I’d say such a declaration is essential, but throughout Being Evil, Russell backs away from what it implies. Instead, his approach to evil remains abstracted, raising questions less about its nature than how it is defined. Each of his four main arguments works similarly. First, he posits a problem: the incomprehensibility of evil; its psychology; whether it can be, in Hannah Arendt’s potent phrase, banal. Then, he takes us through a set of arguments, often relying on the same real-world examples—John Wayne Gacy, Ted Bundy, the shoe bomber Richard Reid—to illustrate his point. “Different people,” Russell writes, “are bound to have divergent intuitions . . . and it is possible that these differences will persist after we have engaged in philosophical discussion of all of the rival theories and all of the relevant examples.” What he’s describing is an academic exercise. This is most apparent in his account of Stanley Milgram’s early 1960s obedience-to-authority experiment, in which one group of participants was asked to direct increasingly powerful electric shocks at another; Russell uses the results to make the case that not all evil actions are the work of evil people, but fails to address the experimenter’s ethical complicity.

Read a different way, Milgram’s experiment might have opened Being Evil up a little, if only in regard to subjectivity. In the decades since it was completed, the experiment has been critiqued for reasons that include the narrowness of its criteria; by categorizing his results in terms of obedience (or the lack thereof), Milgrim may have minimized, among other nuances, the resistance expressed by certain subjects. The same might be said of Russell, who in his desire to to put a frame around it, never fully investigates what evil is. There is very little shock and awe to this book, and no real consideration of what makes people behave as they do. The result is a curious flattening. “The evil actions,” Russell explains, “are ones that we should never choose to do, and that the good and wise people cannot imagine themselves choosing to do.”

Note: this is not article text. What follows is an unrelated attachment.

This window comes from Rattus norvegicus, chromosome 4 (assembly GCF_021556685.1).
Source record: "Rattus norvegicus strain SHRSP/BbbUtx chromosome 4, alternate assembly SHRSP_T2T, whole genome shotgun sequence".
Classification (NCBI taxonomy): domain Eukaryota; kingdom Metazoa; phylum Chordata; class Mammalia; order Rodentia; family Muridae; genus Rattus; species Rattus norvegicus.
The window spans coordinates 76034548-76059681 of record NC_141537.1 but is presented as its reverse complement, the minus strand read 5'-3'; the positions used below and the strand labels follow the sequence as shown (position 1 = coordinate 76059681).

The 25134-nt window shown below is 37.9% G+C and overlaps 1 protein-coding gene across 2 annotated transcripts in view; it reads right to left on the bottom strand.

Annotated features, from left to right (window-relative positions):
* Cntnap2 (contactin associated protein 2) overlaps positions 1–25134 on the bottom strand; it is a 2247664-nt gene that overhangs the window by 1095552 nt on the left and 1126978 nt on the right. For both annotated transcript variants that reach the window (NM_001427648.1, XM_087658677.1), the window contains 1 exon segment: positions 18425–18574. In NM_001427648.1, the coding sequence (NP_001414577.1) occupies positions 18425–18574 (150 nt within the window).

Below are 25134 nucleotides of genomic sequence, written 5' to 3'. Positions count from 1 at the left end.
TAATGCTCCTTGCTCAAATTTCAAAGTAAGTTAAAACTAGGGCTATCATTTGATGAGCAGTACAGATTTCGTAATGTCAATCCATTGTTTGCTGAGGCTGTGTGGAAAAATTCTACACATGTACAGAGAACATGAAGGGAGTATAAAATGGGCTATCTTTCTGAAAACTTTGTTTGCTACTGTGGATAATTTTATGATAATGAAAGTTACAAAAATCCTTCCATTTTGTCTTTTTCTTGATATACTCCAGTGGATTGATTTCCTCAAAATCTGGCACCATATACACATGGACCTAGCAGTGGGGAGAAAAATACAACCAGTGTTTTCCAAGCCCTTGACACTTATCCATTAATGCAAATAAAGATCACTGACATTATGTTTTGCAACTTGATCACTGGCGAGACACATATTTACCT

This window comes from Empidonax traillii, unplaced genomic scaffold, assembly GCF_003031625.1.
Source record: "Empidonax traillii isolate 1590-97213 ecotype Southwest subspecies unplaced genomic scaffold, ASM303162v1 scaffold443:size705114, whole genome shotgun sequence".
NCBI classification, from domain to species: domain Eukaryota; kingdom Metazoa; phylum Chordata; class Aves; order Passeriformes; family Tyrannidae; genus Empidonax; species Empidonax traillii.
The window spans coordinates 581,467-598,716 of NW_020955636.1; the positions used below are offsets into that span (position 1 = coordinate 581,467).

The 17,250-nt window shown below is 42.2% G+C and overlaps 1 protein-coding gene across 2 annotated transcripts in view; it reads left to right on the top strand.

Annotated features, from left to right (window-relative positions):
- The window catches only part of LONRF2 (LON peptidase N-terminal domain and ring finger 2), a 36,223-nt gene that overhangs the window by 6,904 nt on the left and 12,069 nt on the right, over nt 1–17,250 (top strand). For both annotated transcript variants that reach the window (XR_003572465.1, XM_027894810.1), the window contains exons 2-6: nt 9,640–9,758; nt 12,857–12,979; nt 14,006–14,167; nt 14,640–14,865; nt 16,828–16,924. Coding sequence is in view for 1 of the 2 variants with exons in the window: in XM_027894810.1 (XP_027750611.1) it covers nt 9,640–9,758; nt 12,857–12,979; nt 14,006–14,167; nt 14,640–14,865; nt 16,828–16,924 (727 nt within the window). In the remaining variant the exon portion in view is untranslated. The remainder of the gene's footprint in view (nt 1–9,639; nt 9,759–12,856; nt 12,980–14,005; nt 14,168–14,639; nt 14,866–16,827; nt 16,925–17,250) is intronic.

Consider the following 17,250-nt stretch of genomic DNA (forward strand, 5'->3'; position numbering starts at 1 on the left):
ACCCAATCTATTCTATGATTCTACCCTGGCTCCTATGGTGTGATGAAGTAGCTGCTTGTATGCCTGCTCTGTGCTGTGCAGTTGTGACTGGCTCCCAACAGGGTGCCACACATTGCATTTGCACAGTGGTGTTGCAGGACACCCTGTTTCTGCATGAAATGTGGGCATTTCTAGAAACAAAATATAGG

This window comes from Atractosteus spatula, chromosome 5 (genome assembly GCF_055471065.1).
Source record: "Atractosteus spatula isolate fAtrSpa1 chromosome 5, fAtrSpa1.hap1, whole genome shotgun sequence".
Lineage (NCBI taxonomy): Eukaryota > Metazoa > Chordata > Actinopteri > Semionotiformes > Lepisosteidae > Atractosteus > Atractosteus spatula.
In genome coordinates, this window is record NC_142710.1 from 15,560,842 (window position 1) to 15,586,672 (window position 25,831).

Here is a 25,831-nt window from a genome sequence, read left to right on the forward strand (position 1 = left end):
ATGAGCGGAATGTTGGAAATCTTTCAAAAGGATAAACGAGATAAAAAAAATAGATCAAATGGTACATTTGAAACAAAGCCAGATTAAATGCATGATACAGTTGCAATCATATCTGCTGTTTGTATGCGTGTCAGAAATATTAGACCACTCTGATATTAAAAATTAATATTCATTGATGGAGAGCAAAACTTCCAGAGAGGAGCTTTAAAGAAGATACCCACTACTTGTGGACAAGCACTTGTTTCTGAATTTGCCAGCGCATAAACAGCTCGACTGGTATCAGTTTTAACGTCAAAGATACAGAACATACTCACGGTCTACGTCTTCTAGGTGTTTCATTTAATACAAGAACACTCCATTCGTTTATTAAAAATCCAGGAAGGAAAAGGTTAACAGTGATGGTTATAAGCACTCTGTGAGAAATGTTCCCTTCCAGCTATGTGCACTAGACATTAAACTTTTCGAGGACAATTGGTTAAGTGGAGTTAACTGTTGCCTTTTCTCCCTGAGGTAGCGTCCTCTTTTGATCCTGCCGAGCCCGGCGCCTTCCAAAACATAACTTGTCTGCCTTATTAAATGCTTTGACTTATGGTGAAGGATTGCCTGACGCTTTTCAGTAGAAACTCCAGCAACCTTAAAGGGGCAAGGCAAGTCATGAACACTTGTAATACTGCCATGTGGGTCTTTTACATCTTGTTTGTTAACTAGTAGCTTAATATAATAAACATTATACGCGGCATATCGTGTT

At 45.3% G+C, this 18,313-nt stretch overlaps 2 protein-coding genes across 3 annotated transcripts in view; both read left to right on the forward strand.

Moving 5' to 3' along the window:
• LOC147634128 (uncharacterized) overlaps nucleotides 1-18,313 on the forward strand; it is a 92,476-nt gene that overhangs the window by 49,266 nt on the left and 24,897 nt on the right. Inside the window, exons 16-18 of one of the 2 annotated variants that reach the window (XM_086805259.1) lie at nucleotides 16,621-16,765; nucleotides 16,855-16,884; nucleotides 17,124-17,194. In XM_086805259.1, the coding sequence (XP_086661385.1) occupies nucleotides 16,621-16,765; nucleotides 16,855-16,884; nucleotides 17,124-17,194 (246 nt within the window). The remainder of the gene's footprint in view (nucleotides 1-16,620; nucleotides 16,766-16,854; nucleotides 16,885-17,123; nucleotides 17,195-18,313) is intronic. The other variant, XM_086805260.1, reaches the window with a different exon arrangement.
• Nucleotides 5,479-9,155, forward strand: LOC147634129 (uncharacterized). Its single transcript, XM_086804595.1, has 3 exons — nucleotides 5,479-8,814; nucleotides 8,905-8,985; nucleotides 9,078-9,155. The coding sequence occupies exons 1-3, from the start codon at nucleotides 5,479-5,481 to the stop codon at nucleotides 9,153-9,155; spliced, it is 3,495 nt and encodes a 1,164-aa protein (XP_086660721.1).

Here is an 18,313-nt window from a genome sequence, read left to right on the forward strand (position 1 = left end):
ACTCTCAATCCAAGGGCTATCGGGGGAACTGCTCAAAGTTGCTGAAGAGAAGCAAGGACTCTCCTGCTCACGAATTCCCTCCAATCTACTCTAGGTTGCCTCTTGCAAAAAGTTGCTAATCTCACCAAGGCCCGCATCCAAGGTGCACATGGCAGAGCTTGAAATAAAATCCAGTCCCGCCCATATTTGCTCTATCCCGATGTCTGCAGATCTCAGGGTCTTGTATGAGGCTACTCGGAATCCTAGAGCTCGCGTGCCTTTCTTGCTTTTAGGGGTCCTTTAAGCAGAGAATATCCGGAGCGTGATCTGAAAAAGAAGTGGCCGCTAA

And yet, who are these good and wise people? Like evil itself, the answer is elusive. “Virtuous people do not even engage in deliberation over whether to kill innocent people in order to take their money,” Russell writes. As a moral relativist, I have to ask: What do those words “virtuous” and “innocent” mean? Aren’t we both and more at various points in our lives? If evil action is intentional—and I would agree, generally, that it is—how do we account for the zealots and the true believers? To say they are deluded is not enough. What about mental illness and psychopathy? Russell dismisses these concerns. “Most people who suffer from a mental illness,” he posits, “are nonetheless legally and morally responsible for their actions. Moreover, while psychopathic serial killers typically do exhibit some mental deficits in relation to empathy and reasoning skills, it is an exaggeration to say that they are bumbling fools who know not what they do.” Here, as elsewhere, Russell is oversimplifying, confusing the doer with the deed.

In the end, there is no one-size-fits-all explanation of evil; that is both its terror and its lure. We are not frightened because we don’t understand it. We are frightened because we do. How many of us have never felt anger swamp us? How many have never been tempted by malevolent desires? This proximity is missing in Being Evil, which, in its relentless attention to systemizing, fails to reckon with a key piece of the puzzle: that the conundrum rather than the conclusion is what’s most compelling here.

David L. Ulin is the author of Sidewalking: Coming to Terms with Los Angeles, which was shortlisted for the PEN/Diamonstein-Spielvogel Award for the Art of the Essay. A 2015 Guggenheim Fellow, he is the former book editor and book critic of the Los Angeles Times.

A philosopher explores our very, very bad side.